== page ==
Monday, September 27, 2010

Shop Labels in Books : a Record of the Past -

One of the small pleasures to be had in booking is the discovery of what extraneous things are found in books ... placed there after the books have been released into the wild - so to speak. One of the most commonly found objects are the small labels affixed by retail shops. They are as myriad as the number of shops. Some of these labels are mundane and some are exotic. Some make one aware of a history that is adjacent to the world of books and every bit as complex and fascinating. Here is a small label affixed to the front paste-down of the old book from 1882 shown above. It is a book on diet for the sick as viewed by an Homoeopathic practitioner.

It would be delicious to pop back into Mr. Clapp's Pharmacy and snoop about his stock. What other interesting books might he have had on his shelves? People have placed their signatures in books on just about any page imaginable. It used to be a common practice - not universal, but common enough - to write one's name across the title page. Probably it is that the book is old that I am not gnashing my teeth at the audacity of someone so effacing the title page. Instead, I find it lends a charm of sorts to the book. An aura of use and history. Now if only the owner had been able to resist closing the book prematurely so soon after signing, we might easily read who he was, but as it is we know the book belonged to D. R. -----

Wednesday, September 8, 2010


My brother, Henry Stickpin Booknoodle, is an author, also set loose in time (It seems that if one member of a family is so released from the strictures of time, then other family members are also thus affected). Henry appears at my abode every once in a while, when our temporal dimensions happen to coincide.

Although an author of some considerable output, Henry does not share my enthusiasm for the book game. He disdains collecting. He considers such things as decorated bindings mere frippery, and insists that all his books be bound in a simple 1/4 cloth on board with lettering in black, on the spine only. In fact he so detests the whole phenomenon of First Edition Collecting that he insists that his publisher imprint Third Edition on all printings his books, whether it is the first printing or second. It tickles his fancy to think of frustrated collectors searching in vain for the scarce First Editions of his books.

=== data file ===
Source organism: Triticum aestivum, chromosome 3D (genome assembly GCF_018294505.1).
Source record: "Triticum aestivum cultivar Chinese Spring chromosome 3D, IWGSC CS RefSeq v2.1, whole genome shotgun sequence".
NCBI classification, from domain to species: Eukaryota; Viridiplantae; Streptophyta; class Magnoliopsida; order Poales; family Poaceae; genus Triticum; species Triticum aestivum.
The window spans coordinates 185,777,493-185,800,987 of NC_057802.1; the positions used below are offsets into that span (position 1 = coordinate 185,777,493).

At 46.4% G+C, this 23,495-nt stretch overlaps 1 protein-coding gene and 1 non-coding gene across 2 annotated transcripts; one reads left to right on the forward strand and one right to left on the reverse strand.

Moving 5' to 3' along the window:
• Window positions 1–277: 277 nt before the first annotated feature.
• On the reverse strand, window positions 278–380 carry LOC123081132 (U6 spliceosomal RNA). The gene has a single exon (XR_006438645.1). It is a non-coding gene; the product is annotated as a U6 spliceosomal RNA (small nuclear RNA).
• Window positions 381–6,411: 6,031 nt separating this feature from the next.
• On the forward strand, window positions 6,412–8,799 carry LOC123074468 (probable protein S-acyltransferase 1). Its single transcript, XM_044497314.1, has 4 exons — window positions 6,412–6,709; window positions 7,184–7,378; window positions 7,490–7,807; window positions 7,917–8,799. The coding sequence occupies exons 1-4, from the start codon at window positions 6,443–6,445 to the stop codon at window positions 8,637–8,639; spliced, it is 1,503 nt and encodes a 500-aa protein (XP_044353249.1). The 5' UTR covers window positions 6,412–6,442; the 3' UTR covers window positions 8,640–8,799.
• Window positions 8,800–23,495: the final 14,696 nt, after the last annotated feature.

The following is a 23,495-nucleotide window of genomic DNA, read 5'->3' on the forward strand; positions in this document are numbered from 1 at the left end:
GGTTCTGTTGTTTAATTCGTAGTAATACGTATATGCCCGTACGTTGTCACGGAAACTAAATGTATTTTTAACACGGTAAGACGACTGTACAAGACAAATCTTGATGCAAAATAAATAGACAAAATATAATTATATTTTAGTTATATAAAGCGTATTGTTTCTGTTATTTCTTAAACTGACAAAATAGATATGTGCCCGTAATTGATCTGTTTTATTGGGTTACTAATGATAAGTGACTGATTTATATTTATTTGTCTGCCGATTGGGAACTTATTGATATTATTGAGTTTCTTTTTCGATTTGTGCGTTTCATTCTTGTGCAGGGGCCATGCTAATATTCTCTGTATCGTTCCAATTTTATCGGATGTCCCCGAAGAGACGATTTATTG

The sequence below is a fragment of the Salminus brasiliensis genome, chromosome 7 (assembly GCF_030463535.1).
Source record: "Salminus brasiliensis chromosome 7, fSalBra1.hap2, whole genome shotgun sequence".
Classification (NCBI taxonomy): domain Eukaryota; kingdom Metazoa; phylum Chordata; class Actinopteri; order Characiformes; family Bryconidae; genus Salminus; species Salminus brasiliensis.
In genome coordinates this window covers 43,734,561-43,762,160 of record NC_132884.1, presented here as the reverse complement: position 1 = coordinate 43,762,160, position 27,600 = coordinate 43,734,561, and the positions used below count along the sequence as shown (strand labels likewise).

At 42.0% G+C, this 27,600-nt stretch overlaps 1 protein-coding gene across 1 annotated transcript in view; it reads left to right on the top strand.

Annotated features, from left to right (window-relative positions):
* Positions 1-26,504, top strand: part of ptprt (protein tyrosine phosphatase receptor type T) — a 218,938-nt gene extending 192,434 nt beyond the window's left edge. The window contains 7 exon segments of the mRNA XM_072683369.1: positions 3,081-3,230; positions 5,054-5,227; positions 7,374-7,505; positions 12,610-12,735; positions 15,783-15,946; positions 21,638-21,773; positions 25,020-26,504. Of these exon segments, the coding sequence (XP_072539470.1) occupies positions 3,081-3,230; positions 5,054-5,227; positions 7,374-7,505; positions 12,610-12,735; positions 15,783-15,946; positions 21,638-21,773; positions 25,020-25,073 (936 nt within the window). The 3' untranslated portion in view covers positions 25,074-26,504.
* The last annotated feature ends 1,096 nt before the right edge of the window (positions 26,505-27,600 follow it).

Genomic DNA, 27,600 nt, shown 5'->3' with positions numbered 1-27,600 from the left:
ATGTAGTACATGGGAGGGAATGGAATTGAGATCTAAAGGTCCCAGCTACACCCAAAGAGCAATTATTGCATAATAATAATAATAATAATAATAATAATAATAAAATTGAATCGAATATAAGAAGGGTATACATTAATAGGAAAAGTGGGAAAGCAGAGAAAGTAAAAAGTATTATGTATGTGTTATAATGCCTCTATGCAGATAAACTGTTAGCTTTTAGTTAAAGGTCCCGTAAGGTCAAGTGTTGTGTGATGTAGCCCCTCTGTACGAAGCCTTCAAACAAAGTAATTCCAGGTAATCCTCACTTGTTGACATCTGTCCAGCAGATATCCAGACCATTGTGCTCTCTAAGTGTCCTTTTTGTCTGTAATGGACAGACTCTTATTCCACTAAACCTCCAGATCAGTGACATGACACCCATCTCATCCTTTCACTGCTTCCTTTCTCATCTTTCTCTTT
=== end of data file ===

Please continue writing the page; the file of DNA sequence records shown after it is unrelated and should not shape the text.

I tried pointing out to him that an author's works must first be considered desirable by collectors before they will search out any edition of that author's work.

Henry's main opus is a massive ... nay, gargantuan novel in five volumes - not sequels, he insists, but a cohesive whole. The five volumes are titled individually, Telemachus Cogitatus, Telemachus Precipitus, Telemachus Conjuratus, Telemachus Liberatus, and Telemachus Infinitum.

Despite his public disdain for collecting and all things collected, Henry cannot help but think that his massive 20,046 page, five volume novel would, of course, be collected ... and prized. He considers it a masterpiece.

Indeed it may well be. The collecting jury is still out.

I ignore Henry's poor use of Latin. I have indeed read the entire five volumes, in manuscript .

Henry refers to his opus as Telemachus Completus ... I think of his opus as Telemachus Pentamental. When in a more exasperated mood, I think of his massive pile as Telemachus Concursus.

It was the read ad terminus per astera per annuum.

Definitely it is a book that goes on ad infinitum.

I am making a request here for any persons (if such should exist) who have read all or any part of Henry Booknoodle's massive Telemachus Completus, to write in and make commentary. I shall read these with interest, and pass on to Henry all comments that refrain from mean-spirited invective.


Professor Booknoodle's Brother

Henry Stickpin Booknoodle, A>P> (Author Proliferous)

Someone inquired as to the possibility of purchasing my brother's opus. A bookshop on the dark side of the moon, The Terminus Bookery, which of course exists only in a future mode, might have the Complete Telemachus;  in 2231 AD the entire novel was reprinted on antique paper and bound in real woven cloth taken from once-living plants, causing a small furor in the literary world .... and as well instigating a demonstration by PETA for the use of a Vegetal Entity (V.E.) in the construction of the volumes. As well as PETA, S.A.U.P.O. (The Society Against the Use of Physical Objects) joined in the protest. Become displaced in time and you, too, may well be able to witness this seminal event.